Traffic police officers will soon stop collecting fines in cash at roadblocks to curb corruption, Home Affairs Minister Ignatius Chombo has said.
He said Government was working on mechanisms to ensure fines were paid through an electronic system.
Minister Chombo revealed that about 320 police officers were fired last year for various offences bordering on abuse of office through corrupt activities.
He said this in the Senate yesterday during a Questions without Notice Session as he also revealed plans to install satellite at all roadblocks to curb corruption.
Minister Chombo was responding to MDC-T Senator for Matabeleland South, Mrs Sithembile Mlotshwa, who sought to know the purpose of roadblocks and what Government was doing about corruption allegations against traffic police officers.
He said traffic cops played a major role in policing to ensure only roadworthy and registered vehicles brought into the country legally were on the roads.
Minister Chombo said there had been an upsurge in the importation of stolen vehicles from countries such as Mozambique, Zambia and South Africa while others were legitimately bought but smuggled into the country without paying duty.
He said police roadblocks were also meant to guard against speeding.
“Out of all the 50 000 police officers that we have, some of them may not be forthright as you and I may want,” said Minister Chombo.
“Last year, we dismissed 320 police officers for stealing and abusing their offices at roadblocks and other offices. So the police is keen to clean up those police officers who are contravening the laws that they are supposed to uphold.”
Minister Chombo said the issue of spot fines at roadblocks was of concern to Government and mechanisms were in place to stop the rot.
He said people were concerned that some of the money collected at roadblocks was not sent to Treasury as provided for in the law.
I want to inform this august House that there is a paper circulating in Government whereby roadblocks will be manned by satellite so that from an office in Harare you can see what is happening at a roadblock in Tsholotsho and you can pay using methods such plastic money or mobile transfers.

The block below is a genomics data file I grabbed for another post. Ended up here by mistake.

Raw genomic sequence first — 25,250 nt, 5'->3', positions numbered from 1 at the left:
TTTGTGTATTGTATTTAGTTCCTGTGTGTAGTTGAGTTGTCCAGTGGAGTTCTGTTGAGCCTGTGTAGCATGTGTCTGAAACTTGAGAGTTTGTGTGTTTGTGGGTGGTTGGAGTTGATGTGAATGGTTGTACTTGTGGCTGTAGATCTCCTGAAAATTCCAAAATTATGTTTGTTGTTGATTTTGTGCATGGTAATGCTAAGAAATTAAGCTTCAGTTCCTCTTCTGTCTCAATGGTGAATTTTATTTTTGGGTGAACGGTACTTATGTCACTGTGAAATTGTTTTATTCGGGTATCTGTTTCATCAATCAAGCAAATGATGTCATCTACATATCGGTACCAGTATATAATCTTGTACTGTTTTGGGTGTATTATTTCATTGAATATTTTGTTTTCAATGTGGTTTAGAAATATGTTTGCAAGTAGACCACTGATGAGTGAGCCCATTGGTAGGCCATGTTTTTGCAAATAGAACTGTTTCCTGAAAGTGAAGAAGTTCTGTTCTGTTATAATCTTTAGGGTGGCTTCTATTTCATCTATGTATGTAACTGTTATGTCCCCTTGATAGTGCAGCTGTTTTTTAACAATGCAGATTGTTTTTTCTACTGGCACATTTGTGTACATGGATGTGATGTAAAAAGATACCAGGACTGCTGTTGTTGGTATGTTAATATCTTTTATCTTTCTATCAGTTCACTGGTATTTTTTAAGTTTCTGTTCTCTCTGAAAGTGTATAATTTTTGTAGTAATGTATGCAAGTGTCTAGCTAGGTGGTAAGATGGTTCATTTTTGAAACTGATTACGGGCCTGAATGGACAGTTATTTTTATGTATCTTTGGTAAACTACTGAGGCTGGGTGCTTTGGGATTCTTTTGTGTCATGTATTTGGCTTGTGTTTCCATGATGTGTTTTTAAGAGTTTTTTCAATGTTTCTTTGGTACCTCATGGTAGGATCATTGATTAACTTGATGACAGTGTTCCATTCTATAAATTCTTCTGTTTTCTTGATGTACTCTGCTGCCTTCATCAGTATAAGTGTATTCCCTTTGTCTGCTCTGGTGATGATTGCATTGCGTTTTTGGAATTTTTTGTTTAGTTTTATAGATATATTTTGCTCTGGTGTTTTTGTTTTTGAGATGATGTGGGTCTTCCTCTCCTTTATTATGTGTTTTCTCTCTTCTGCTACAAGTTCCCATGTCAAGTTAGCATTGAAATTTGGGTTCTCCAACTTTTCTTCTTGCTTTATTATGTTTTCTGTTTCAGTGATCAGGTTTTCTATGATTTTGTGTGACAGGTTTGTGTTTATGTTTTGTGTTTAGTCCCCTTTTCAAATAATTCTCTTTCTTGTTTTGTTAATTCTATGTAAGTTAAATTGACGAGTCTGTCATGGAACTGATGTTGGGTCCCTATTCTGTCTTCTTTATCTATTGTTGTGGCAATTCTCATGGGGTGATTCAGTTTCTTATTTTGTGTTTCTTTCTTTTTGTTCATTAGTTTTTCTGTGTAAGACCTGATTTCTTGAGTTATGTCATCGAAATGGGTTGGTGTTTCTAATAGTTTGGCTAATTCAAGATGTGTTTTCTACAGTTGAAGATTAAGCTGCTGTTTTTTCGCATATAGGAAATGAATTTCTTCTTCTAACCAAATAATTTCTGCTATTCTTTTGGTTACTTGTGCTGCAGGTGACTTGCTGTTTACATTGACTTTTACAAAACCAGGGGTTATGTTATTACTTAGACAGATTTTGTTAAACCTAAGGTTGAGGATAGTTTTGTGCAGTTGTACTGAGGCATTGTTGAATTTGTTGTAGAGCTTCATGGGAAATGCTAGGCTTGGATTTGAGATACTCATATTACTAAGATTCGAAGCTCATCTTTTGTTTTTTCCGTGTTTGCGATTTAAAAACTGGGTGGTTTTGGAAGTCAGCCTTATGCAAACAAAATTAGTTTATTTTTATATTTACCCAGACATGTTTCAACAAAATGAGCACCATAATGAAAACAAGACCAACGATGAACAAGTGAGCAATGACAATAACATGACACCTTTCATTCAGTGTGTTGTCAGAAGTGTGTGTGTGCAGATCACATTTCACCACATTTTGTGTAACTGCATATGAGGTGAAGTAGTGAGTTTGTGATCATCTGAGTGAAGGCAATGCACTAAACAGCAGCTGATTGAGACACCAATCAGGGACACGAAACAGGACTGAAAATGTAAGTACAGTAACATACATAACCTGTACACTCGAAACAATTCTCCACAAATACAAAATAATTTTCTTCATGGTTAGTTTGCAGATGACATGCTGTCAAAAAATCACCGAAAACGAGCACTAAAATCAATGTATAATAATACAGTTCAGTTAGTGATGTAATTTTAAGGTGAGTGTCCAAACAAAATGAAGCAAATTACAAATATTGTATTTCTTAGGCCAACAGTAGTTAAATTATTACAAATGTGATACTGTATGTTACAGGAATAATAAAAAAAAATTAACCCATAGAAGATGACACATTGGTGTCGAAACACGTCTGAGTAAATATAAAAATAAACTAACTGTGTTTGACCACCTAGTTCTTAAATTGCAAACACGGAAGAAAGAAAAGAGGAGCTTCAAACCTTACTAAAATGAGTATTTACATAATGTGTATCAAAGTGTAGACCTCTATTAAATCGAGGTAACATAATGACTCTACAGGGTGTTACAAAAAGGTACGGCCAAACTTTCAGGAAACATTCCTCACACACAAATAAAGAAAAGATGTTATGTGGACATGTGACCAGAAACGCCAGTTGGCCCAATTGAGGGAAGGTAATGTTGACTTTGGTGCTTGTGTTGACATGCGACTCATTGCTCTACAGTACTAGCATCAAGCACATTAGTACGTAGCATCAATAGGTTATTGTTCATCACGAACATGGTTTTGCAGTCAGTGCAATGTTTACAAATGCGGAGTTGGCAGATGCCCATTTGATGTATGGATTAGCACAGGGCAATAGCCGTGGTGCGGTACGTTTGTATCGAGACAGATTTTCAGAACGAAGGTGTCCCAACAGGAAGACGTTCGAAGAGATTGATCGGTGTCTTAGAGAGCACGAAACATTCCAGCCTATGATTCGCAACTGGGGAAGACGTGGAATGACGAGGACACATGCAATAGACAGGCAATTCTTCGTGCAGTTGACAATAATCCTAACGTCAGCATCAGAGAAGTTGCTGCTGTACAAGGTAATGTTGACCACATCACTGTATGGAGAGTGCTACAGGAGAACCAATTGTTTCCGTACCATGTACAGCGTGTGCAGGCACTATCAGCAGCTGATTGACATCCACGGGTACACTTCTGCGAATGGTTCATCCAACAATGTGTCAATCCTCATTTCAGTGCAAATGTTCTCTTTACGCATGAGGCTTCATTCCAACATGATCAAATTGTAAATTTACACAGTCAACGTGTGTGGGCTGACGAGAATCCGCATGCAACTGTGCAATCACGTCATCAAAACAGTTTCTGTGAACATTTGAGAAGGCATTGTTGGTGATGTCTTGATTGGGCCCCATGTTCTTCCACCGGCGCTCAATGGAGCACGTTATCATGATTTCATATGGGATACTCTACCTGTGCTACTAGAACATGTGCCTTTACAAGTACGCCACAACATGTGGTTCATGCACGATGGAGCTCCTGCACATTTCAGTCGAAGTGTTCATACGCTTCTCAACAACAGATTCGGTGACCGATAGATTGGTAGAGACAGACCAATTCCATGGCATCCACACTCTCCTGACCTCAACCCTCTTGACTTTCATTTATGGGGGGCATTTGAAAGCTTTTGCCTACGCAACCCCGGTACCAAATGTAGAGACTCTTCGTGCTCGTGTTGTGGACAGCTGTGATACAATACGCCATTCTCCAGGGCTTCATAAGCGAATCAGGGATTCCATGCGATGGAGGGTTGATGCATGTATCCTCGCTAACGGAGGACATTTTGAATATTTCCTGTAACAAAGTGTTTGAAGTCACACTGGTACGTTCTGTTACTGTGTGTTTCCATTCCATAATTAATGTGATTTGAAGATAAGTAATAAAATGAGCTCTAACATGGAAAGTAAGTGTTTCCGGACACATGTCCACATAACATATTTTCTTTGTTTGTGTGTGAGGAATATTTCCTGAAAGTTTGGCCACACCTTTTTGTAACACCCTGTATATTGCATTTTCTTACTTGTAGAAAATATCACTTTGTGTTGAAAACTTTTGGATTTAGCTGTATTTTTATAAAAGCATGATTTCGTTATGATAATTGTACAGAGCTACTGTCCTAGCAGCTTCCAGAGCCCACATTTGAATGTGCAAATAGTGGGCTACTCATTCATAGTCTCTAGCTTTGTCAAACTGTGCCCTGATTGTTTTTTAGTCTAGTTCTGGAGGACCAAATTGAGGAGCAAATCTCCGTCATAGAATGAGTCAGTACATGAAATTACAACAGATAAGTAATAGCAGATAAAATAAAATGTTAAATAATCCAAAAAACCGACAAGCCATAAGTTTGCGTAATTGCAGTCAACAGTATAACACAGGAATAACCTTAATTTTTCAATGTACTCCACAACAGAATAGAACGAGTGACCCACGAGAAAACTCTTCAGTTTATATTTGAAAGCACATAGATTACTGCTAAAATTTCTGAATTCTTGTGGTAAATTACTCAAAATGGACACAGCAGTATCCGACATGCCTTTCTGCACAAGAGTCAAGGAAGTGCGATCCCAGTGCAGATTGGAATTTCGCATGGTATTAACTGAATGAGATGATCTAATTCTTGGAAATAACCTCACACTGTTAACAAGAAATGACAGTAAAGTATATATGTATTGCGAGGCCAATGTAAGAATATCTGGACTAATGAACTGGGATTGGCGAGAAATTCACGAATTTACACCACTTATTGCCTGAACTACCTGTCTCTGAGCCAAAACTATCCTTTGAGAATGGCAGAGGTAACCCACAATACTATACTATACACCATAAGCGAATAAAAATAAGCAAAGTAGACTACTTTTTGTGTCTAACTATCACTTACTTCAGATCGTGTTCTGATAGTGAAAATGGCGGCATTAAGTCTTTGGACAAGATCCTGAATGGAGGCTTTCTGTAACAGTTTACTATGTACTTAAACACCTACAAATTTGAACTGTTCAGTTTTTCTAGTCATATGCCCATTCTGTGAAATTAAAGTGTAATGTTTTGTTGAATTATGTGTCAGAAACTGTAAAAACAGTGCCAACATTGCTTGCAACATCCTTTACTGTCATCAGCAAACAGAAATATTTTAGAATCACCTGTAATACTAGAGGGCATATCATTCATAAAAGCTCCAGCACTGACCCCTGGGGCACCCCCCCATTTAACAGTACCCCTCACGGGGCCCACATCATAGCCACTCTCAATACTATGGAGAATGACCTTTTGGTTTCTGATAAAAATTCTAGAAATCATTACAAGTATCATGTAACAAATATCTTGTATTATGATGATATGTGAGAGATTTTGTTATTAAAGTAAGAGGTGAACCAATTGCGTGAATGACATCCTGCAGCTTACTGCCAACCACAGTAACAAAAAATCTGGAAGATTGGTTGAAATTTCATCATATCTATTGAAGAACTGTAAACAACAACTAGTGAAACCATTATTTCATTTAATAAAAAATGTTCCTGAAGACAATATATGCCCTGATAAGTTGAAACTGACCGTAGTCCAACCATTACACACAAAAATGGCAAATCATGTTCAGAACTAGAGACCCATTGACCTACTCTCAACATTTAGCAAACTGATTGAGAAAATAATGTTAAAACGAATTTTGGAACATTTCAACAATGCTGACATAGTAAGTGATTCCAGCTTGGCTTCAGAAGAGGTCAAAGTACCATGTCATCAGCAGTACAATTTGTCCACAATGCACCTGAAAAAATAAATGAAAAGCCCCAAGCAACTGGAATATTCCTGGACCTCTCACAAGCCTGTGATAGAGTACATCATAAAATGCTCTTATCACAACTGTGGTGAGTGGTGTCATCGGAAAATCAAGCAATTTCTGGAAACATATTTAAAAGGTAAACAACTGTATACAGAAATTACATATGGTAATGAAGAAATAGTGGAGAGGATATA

“There will not be any cash that will be exchanged. Therefore we will be reducing the temptation for police officers to be corrupt. So I am really on your side. The issues you raise are legitimate. Just give us a couple of weeks, it will be a thing of the past,” said Minister Chombo.
Zanu-PF Senator for Manicaland Cde Shadreck Chipanga said there was a recent court judgment that spot fines were illegal.
To that end, he asked Minister Chombo to confirm whether it was now Government policy to defy court judgments by allowing police officers to demand spot fines.
Minister Chombo said he was not aware of the judgment adding that he would check.
He said in the event that there was such a judgment, the police should comply since they were expected to protect the law.
High Court Judge, Justice Francis Bere, last year said the collection of spot fines from motorists by the police and impounding of their vehicles if they failed to pay up was illegal and must be stopped forthwith.
He made the remarks while officially opening the 2015 Masvingo High Court legal year.
Justice Bere said there was neither a legal framework nor law which compelled a motorist to pay a spot fine or empowered police to impound someone’s vehicle.
He said Section 356 of the Criminal Procedure and Evidence Act (Chapter 9:07), which is often cited on the matter, did not give police officers powers to force a motorist to pay a spot fine.
Justice Bere said spot fines and their retention by the police needed to be clarified as the matter had caused a lot of confusion.
However, the police dismissed Justice Bere’ statement saying it was of no legal force since it was not a court ruling but his opinion.